TOKYO (Reuters) – Shares of Japan’s Shinsei Bank (8303.T) and Aozora Bank (8304.T) soared on Monday after sources said the two money-losing lenders were in merger talks to form Japan’s sixth-largest bank.
Both lenders were nationalised during Japan’s banking crisis in the 1990s and later sold to foreign funds. A new, merged bank would be on a stronger financial footing but will likely need even more government money and may still struggle to compete in domestic lending against mega-banks such as Mitsubishi UFJ Financial Group (8306.T), analysts said.
Shinsei and Aozora have been discussing a merger, two people familiar with the matter said on Saturday. The people were not authorised to speak on the record.
Shares of Shinsei jumped 14.5 percent while Aozora shares surged as much as 37 percent before finishing the day up 16 percent, as investors bet a merger could help revive two of Japan’s worst-performing bank stocks.
Shinsei has said it is likely to report a 48 billion yen net loss ($496 million) for the year to the end of March, while Aozora has estimated a 196 billion yen net loss. Both have been hit by bets on toxic assets and Japan’s weakening economy.
The banks said in separate statements that nothing had been decided. Buyout firm JC Flowers and Co, which owns 32.6 percent of Shinsei, was not available for comment. Cerberus Capital Management [CBS.UL], which owns 53.6 percent of Aozora, declined to comment.
The public listings of the two banks provided windfall profits for Cerberus and Ripplewood, the U.S. fund that initially invested in Shinsei, but since then investors have not been so lucky. Shinsei has lost 84 percent of its value since listing, while Aozora has fallen 72 percent.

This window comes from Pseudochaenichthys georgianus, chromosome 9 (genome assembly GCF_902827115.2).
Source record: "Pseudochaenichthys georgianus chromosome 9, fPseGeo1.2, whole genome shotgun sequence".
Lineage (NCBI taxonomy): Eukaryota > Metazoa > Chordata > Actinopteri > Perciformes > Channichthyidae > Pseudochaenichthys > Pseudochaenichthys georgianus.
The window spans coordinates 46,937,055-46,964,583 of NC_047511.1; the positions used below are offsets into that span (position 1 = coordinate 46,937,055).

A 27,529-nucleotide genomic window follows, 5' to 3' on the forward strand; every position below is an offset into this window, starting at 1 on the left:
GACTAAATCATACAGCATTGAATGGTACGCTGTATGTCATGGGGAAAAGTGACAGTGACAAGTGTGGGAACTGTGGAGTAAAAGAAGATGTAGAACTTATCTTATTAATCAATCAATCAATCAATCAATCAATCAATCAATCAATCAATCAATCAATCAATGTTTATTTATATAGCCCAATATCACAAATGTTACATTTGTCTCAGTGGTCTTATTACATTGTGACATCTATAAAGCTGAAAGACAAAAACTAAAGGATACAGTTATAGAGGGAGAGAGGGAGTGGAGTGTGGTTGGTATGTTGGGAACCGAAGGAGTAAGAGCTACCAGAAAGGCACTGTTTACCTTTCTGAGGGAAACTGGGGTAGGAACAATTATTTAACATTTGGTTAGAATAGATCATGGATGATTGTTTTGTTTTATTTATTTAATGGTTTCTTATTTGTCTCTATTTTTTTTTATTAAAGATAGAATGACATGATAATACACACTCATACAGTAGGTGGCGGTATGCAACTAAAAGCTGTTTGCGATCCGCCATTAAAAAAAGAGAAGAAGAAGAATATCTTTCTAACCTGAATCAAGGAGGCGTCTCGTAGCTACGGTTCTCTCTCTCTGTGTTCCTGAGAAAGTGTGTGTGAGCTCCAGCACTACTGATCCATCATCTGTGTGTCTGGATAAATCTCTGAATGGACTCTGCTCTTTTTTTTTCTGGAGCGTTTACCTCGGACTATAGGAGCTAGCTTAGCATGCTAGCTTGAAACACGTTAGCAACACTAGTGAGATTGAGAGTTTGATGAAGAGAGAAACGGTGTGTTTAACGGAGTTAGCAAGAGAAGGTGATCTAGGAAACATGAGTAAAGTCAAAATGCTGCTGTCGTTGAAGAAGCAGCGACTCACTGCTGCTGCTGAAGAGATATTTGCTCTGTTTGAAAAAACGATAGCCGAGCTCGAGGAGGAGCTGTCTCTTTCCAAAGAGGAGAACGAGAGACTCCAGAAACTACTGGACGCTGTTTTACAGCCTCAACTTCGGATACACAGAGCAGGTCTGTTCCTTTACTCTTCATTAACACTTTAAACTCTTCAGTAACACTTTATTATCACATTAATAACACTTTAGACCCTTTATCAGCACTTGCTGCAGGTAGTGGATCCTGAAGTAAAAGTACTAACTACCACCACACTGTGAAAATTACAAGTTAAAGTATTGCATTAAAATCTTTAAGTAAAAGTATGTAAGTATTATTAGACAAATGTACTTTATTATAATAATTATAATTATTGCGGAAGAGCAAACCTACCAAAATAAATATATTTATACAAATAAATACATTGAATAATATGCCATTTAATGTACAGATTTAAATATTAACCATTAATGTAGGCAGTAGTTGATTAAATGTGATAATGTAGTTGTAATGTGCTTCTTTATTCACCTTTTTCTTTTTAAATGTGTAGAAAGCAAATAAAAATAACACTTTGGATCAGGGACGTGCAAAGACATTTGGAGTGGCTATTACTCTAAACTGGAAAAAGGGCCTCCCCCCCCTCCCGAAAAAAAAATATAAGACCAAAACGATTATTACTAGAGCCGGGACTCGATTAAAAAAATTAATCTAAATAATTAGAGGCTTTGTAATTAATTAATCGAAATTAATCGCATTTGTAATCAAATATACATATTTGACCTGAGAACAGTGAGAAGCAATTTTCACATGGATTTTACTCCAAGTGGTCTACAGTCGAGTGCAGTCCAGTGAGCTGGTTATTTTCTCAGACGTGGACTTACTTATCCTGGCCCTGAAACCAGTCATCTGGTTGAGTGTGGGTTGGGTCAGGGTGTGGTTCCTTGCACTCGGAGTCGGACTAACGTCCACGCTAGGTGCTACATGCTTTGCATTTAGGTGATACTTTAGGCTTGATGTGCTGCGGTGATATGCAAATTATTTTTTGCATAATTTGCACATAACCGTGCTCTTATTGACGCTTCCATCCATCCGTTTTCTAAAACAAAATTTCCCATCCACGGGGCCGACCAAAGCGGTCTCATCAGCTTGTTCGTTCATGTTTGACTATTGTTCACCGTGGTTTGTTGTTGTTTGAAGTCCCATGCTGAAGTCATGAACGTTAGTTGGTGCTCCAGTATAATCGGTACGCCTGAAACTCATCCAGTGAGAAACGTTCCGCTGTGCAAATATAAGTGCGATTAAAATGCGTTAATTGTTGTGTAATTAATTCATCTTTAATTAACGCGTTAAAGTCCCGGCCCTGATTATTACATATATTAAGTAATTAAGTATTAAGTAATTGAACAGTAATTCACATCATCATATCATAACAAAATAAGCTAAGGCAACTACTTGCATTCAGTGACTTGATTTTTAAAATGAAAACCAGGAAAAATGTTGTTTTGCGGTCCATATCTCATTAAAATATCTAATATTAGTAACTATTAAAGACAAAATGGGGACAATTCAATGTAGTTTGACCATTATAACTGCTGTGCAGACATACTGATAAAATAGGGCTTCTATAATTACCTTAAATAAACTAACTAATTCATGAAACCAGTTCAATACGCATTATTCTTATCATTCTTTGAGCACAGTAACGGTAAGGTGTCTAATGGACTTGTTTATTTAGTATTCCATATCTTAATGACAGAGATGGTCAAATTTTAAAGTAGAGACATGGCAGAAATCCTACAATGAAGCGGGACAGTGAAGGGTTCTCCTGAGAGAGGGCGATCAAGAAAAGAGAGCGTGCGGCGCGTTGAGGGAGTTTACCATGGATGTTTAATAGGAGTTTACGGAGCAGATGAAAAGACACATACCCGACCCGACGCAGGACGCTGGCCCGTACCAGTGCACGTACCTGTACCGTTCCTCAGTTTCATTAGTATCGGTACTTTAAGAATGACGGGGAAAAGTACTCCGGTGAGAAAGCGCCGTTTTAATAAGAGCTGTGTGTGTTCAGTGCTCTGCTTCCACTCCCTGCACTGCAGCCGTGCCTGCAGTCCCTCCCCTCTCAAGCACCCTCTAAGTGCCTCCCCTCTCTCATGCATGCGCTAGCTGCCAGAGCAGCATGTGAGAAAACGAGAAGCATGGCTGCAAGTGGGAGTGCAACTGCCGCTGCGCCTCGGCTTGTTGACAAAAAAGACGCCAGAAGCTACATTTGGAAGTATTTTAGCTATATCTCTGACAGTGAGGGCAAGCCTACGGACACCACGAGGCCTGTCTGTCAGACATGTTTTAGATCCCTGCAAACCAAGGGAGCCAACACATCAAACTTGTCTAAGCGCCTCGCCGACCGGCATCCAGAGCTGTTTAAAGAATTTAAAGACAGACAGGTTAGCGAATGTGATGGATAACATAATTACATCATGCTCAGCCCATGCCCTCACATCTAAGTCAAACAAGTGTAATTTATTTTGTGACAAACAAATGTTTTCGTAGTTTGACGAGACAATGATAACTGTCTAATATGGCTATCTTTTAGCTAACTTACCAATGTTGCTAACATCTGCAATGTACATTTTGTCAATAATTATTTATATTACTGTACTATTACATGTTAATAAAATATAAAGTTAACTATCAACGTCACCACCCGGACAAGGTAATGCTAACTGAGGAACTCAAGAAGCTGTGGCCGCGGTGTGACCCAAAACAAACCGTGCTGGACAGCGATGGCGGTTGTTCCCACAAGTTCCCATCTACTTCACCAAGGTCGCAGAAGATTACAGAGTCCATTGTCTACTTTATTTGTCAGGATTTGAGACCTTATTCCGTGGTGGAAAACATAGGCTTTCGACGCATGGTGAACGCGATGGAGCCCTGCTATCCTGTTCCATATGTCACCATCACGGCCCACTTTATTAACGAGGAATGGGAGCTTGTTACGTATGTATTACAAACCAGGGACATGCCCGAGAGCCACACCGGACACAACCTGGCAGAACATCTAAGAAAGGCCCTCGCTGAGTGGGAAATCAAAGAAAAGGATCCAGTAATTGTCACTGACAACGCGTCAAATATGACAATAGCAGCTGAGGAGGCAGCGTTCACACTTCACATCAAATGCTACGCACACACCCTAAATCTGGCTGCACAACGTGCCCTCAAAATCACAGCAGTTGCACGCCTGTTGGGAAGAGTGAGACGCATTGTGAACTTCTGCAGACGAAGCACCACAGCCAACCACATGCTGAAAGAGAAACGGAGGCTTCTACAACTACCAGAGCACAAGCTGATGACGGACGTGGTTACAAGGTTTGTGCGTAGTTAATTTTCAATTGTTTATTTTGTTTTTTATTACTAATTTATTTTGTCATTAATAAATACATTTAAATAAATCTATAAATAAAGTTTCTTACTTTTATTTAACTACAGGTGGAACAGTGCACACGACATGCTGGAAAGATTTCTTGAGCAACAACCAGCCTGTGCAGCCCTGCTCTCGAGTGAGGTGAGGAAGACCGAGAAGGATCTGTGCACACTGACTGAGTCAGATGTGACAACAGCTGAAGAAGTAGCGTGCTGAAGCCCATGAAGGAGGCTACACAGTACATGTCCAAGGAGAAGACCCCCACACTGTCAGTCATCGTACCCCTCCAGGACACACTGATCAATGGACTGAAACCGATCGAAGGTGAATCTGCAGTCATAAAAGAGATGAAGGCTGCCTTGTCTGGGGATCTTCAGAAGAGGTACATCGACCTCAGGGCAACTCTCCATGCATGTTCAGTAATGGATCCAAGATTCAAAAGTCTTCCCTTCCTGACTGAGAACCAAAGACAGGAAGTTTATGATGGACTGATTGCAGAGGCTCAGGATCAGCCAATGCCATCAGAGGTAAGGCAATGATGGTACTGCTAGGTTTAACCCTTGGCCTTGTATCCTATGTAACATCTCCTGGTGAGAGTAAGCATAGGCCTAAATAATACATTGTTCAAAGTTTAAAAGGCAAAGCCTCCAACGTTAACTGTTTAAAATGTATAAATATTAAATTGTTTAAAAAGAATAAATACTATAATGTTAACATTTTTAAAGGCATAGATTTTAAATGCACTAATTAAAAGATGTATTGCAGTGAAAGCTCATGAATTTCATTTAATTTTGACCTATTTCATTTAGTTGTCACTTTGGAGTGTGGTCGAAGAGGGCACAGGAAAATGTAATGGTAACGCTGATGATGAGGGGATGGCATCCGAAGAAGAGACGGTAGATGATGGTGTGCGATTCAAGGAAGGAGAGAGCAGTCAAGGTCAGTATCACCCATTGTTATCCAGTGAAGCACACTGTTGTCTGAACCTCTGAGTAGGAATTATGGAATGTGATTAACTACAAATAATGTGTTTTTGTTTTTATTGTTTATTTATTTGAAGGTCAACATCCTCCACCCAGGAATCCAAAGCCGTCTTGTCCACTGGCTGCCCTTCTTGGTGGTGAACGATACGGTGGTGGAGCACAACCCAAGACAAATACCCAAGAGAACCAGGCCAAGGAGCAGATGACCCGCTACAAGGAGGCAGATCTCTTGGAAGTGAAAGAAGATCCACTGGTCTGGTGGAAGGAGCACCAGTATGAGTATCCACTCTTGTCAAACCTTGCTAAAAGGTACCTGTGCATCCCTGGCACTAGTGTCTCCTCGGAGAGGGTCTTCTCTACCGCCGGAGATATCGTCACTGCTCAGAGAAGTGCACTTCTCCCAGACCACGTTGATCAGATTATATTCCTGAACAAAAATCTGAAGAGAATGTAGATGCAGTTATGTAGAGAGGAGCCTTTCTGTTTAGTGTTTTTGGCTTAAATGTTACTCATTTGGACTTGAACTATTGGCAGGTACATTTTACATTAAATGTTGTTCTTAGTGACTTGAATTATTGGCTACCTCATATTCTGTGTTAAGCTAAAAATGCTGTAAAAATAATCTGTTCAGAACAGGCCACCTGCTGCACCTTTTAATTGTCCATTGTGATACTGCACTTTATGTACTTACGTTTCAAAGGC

“I think this is positive. Shinsei does need some capital and Aozora has never had a convincing business strategy,” said Jason Rogers, a credit analyst at Barclays Capital in Singapore.
“This will put them on a stronger financial platform from which to first stabilise and eventually grow.”
The combined bank, which would meld Shinsei’s retail banking presence with Aozora’s network in regional Japan, would have assets of 18 trillion yen ($185 billion) putting it closer in size to rivals such as Resona Holdings (8308.T) and Sumitomo Trust and Banking (8403.T).
MORE PUBLIC FUNDS?
The government, which holds Aozora preferred shares and a stake in Shinsei, would welcome the merger, Japanese media said on Saturday, adding that the merged bank may take additional public money.
More bailout money may be necessary, said Shinichi Ina, analyst at Credit Suisse in Tokyo.
“Another injection of public funds is an extremely important factor,” Ina wrote in a note to investors, citing a shortfall in deposits, Shinsei’s exposure to consumer lending and Aozora’s exposure to securitised products as negative factors.
The government pumped a total of 621 billion yen into the two banks and their predecessors and is still owed more than half of that.
Ratings agency Standard and Poor’s said the merger would have limited benefits, citing the banks’ similar businesses models and weak profitability. However, it could increase the likelihood for government support, the agency said.
The two have been criticised by Japanese media for losing billions of yen on risky investments while still owing money to the government. Since April 2007, they have lost a combined 253 billion yen, mainly on subprime investments and exposure to failed investment bank Lehman Brothers.
Both have since replaced their top management and announced plans to focus on the lower-risk business of domestic lending, although analysts said they will have a tough time cracking a market dominated by massive rivals such as Mitsubishi UFJ.
Even together, Shinsei and Aozora will unlikely be able to draw the big corporate clients, said Koichi Ogawa, chief portfolio manager at Daiwa SB Investments.
“Even if they want to increase domestic lending, the best they can probably do is to draw more retail customers,” he said.
“The borrowers that can’t get money from Mitsubishi and would come to them are likely to be low-quality borrowers.”
Both banks have traditionally relied on non-interest income, or profit that does not come from loans, to drive growth. That forced them to make riskier investments, Daiwa SB’s Ogawa said.
By David Dolan
(Additional reporting by Mayumi Negisihi; Editing by Rodney Joyce and Lincoln Feast)